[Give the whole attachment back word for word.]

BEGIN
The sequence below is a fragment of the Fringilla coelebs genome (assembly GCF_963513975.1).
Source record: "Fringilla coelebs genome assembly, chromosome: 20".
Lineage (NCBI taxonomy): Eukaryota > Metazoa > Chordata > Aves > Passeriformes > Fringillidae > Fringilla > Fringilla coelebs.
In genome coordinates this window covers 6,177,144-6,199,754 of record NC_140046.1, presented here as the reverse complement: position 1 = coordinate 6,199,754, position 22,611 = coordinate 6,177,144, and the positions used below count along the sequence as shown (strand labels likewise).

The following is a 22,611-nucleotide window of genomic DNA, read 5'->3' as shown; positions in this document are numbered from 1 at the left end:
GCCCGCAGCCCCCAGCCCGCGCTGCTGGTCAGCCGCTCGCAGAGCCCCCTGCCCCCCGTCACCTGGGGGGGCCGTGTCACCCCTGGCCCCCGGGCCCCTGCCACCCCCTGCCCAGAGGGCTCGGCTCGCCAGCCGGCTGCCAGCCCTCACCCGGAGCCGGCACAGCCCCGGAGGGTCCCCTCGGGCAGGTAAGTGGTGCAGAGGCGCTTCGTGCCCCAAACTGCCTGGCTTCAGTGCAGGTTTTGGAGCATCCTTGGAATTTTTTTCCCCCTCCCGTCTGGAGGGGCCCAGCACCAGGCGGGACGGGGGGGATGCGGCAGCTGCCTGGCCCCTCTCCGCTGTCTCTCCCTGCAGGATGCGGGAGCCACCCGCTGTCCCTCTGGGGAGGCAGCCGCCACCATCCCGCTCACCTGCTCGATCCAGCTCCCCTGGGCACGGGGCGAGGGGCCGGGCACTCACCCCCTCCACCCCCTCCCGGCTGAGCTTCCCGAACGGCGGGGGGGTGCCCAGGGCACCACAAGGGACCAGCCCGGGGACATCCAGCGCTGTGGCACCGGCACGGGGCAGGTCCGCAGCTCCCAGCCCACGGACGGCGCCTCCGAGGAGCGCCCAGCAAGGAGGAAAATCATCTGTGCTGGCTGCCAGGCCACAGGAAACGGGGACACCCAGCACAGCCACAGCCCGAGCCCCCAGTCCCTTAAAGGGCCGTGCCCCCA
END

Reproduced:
The sequence below is a fragment of the Fringilla coelebs genome (assembly GCF_963513975.1).
Source record: "Fringilla coelebs genome assembly, chromosome: 20".
Lineage (NCBI taxonomy): Eukaryota > Metazoa > Chordata > Aves > Passeriformes > Fringillidae > Fringilla > Fringilla coelebs.
In genome coordinates this window covers 6,177,144-6,199,754 of record NC_140046.1, presented here as the reverse complement: position 1 = coordinate 6,199,754, position 22,611 = coordinate 6,177,144, and the positions used below count along the sequence as shown (strand labels likewise).

The following is a 22,611-nucleotide window of genomic DNA, read 5'->3' as shown; positions in this document are numbered from 1 at the left end:
GCCCGCAGCCCCCAGCCCGCGCTGCTGGTCAGCCGCTCGCAGAGCCCCCTGCCCCCCGTCACCTGGGGGGGCCGTGTCACCCCTGGCCCCCGGGCCCCTGCCACCCCCTGCCCAGAGGGCTCGGCTCGCCAGCCGGCTGCCAGCCCTCACCCGGAGCCGGCACAGCCCCGGAGGGTCCCCTCGGGCAGGTAAGTGGTGCAGAGGCGCTTCGTGCCCCAAACTGCCTGGCTTCAGTGCAGGTTTTGGAGCATCCTTGGAATTTTTTTCCCCCTCCCGTCTGGAGGGGCCCAGCACCAGGCGGGACGGGGGGGATGCGGCAGCTGCCTGGCCCCTCTCCGCTGTCTCTCCCTGCAGGATGCGGGAGCCACCCGCTGTCCCTCTGGGGAGGCAGCCGCCACCATCCCGCTCACCTGCTCGATCCAGCTCCCCTGGGCACGGGGCGAGGGGCCGGGCACTCACCCCCTCCACCCCCTCCCGGCTGAGCTTCCCGAACGGCGGGGGGGTGCCCAGGGCACCACAAGGGACCAGCCCGGGGACATCCAGCGCTGTGGCACCGGCACGGGGCAGGTCCGCAGCTCCCAGCCCACGGACGGCGCCTCCGAGGAGCGCCCAGCAAGGAGGAAAATCATCTGTGCTGGCTGCCAGGCCACAGGAAACGGGGACACCCAGCACAGCCACAGCCCGAGCCCCCAGTCCCTTAAAGGGCCGTGCCCCCA